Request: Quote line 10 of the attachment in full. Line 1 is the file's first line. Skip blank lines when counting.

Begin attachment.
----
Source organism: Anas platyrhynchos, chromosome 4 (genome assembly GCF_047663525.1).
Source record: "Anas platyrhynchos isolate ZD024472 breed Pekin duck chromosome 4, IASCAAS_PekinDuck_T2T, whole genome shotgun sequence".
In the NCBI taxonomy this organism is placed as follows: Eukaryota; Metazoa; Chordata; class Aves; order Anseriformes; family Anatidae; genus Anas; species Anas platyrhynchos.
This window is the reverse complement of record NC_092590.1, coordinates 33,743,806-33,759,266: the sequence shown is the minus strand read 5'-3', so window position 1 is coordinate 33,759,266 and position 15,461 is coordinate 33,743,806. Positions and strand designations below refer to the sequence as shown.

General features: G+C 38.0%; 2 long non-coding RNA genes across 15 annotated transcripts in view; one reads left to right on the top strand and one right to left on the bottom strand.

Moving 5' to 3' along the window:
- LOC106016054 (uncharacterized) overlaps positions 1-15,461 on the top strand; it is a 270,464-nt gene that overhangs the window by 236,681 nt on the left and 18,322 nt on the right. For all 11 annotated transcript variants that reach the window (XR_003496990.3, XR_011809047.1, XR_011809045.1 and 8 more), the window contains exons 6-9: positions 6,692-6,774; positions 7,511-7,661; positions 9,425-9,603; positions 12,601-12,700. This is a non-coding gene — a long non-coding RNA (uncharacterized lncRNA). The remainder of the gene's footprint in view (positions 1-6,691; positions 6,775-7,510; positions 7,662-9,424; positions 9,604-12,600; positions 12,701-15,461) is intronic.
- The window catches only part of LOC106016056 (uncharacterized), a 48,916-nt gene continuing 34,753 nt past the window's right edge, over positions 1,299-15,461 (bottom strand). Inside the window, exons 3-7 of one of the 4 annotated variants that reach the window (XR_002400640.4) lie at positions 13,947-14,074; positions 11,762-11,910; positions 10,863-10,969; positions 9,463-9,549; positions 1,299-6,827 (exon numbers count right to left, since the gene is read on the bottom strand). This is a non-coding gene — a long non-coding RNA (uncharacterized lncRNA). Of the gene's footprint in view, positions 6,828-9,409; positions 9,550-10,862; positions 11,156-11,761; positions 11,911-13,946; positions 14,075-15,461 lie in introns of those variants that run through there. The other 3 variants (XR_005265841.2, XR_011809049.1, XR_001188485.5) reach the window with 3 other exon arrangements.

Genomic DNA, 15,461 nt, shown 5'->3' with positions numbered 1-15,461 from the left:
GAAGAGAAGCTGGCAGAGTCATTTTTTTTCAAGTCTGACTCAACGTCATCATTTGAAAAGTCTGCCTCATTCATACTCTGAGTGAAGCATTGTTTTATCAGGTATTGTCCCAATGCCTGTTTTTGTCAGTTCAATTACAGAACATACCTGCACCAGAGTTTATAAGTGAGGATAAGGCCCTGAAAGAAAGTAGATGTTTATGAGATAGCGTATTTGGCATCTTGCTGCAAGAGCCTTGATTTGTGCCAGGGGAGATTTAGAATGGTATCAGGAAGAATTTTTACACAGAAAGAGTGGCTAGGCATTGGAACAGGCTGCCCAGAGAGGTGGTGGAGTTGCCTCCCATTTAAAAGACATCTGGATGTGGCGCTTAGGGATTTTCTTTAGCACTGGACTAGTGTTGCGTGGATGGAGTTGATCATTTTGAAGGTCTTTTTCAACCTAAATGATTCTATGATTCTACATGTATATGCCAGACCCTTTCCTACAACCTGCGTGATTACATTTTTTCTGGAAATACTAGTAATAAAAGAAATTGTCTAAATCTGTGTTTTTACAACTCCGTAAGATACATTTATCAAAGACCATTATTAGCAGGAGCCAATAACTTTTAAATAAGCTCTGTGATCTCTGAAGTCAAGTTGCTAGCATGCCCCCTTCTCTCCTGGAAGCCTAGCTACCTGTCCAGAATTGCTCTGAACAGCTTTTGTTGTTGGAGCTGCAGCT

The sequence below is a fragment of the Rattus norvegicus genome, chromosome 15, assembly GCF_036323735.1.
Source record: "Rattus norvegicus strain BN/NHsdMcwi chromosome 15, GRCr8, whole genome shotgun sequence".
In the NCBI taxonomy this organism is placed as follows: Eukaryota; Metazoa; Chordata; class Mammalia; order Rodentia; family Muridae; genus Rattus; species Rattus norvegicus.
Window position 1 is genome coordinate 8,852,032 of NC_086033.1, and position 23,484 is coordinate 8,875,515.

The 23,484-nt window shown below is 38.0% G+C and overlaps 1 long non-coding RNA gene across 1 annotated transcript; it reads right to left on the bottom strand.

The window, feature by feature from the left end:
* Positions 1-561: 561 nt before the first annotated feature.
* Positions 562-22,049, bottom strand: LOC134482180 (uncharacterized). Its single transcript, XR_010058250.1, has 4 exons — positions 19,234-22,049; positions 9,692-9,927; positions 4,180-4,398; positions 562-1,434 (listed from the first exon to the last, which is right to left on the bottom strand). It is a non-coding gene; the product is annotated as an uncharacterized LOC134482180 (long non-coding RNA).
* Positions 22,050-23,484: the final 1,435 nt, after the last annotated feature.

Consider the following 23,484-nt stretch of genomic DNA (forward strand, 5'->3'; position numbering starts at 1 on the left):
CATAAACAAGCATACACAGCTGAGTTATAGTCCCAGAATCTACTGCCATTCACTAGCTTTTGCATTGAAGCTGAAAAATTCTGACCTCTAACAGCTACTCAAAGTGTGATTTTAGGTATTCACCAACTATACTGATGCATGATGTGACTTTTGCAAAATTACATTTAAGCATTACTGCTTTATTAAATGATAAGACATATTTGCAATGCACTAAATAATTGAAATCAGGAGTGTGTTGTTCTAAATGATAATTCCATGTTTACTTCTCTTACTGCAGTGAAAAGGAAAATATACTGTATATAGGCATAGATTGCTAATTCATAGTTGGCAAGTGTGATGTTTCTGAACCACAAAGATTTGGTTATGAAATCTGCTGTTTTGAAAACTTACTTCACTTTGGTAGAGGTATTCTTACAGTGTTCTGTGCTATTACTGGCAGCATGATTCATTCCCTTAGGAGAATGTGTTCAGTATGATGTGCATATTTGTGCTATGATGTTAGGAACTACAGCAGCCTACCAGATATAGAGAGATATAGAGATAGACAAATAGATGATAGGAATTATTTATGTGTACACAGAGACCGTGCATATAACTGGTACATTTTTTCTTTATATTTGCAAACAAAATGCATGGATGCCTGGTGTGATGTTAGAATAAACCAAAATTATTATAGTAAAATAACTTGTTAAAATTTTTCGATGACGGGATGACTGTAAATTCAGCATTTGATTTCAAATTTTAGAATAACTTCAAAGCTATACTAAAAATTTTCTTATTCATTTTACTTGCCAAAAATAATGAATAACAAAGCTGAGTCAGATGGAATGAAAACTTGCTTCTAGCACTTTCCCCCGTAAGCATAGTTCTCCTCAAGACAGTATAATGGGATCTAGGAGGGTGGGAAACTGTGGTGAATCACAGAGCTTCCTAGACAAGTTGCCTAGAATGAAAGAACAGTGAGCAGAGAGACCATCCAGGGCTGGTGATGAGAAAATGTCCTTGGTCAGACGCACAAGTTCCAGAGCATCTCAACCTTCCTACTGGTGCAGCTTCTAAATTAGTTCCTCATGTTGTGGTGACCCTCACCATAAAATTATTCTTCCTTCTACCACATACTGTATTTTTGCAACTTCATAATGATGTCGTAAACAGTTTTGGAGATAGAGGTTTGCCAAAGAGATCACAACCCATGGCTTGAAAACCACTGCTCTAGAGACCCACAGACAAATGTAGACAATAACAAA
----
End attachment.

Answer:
GAAGAGAAGCTGGCAGAGTCATTTTTTTTCAAGTCTGACTCAACGTCATCATTTGAAAAGTCTGCCTCATTCATACTCTGAGTGAAGCATTGTTTTATCAGGTATTGTCCCAATGCCTGTTTTTGTCAGTTCAATTACAGAACATACCTGCACCAGAGTTTATAAGTGAGGATAAGGCCCTGAAAGAAAGTAGATGTTTATGAGATAGCGTATTTGGCATCTTGCTGCAAGAGCCTTGATTTGTGCCAGGGGAGATTTAGAATGGTATCAGGAAGAATTTTTACACAGAAAGAGTGGCTAGGCATTGGAACAGGCTGCCCAGAGAGGTGGTGGAGTTGCCTCCCATTTAAAAGACATCTGGATGTGGCGCTTAGGGATTTTCTTTAGCACTGGACTAGTGTTGCGTGGATGGAGTTGATCATTTTGAAGGTCTTTTTCAACCTAAATGATTCTATGATTCTACATGTATATGCCAGACCCTTTCCTACAACCTGCGTGATTACATTTTTTCTGGAAATACTAGTAATAAAAGAAATTGTCTAAATCTGTGTTTTTACAACTCCGTAAGATACATTTATCAAAGACCATTATTAGCAGGAGCCAATAACTTTTAAATAAGCTCTGTGATCTCTGAAGTCAAGTTGCTAGCATGCCCCCTTCTCTCCTGGAAGCCTAGCTACCTGTCCAGAATTGCTCTGAACAGCTTTTGTTGTTGGAGCTGCAGCT